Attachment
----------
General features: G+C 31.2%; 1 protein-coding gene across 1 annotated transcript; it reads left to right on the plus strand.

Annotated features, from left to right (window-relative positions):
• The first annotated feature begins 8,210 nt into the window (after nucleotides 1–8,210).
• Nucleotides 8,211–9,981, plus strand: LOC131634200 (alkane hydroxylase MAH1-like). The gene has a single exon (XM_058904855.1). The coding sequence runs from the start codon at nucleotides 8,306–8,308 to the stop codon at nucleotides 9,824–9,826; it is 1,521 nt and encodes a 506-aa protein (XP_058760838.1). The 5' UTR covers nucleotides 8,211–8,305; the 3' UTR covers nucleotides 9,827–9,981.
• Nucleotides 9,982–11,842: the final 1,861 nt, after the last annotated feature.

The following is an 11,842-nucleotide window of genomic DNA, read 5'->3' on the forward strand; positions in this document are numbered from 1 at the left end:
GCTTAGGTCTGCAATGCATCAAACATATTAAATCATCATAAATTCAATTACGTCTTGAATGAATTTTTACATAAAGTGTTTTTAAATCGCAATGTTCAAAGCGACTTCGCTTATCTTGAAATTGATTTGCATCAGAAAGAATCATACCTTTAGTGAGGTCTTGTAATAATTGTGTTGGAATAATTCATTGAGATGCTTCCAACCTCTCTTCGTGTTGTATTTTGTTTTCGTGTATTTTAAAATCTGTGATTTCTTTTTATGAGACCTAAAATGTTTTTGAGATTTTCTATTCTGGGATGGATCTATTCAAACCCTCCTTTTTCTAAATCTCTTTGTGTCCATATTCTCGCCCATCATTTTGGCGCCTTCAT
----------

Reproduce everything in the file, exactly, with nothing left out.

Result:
General features: G+C 31.2%; 1 protein-coding gene across 1 annotated transcript; it reads left to right on the plus strand.

Annotated features, from left to right (window-relative positions):
• The first annotated feature begins 8,210 nt into the window (after nucleotides 1–8,210).
• Nucleotides 8,211–9,981, plus strand: LOC131634200 (alkane hydroxylase MAH1-like). The gene has a single exon (XM_058904855.1). The coding sequence runs from the start codon at nucleotides 8,306–8,308 to the stop codon at nucleotides 9,824–9,826; it is 1,521 nt and encodes a 506-aa protein (XP_058760838.1). The 5' UTR covers nucleotides 8,211–8,305; the 3' UTR covers nucleotides 9,827–9,981.
• Nucleotides 9,982–11,842: the final 1,861 nt, after the last annotated feature.

The following is an 11,842-nucleotide window of genomic DNA, read 5'->3' on the forward strand; positions in this document are numbered from 1 at the left end:
GCTTAGGTCTGCAATGCATCAAACATATTAAATCATCATAAATTCAATTACGTCTTGAATGAATTTTTACATAAAGTGTTTTTAAATCGCAATGTTCAAAGCGACTTCGCTTATCTTGAAATTGATTTGCATCAGAAAGAATCATACCTTTAGTGAGGTCTTGTAATAATTGTGTTGGAATAATTCATTGAGATGCTTCCAACCTCTCTTCGTGTTGTATTTTGTTTTCGTGTATTTTAAAATCTGTGATTTCTTTTTATGAGACCTAAAATGTTTTTGAGATTTTCTATTCTGGGATGGATCTATTCAAACCCTCCTTTTTCTAAATCTCTTTGTGTCCATATTCTCGCCCATCATTTTGGCGCCTTCAT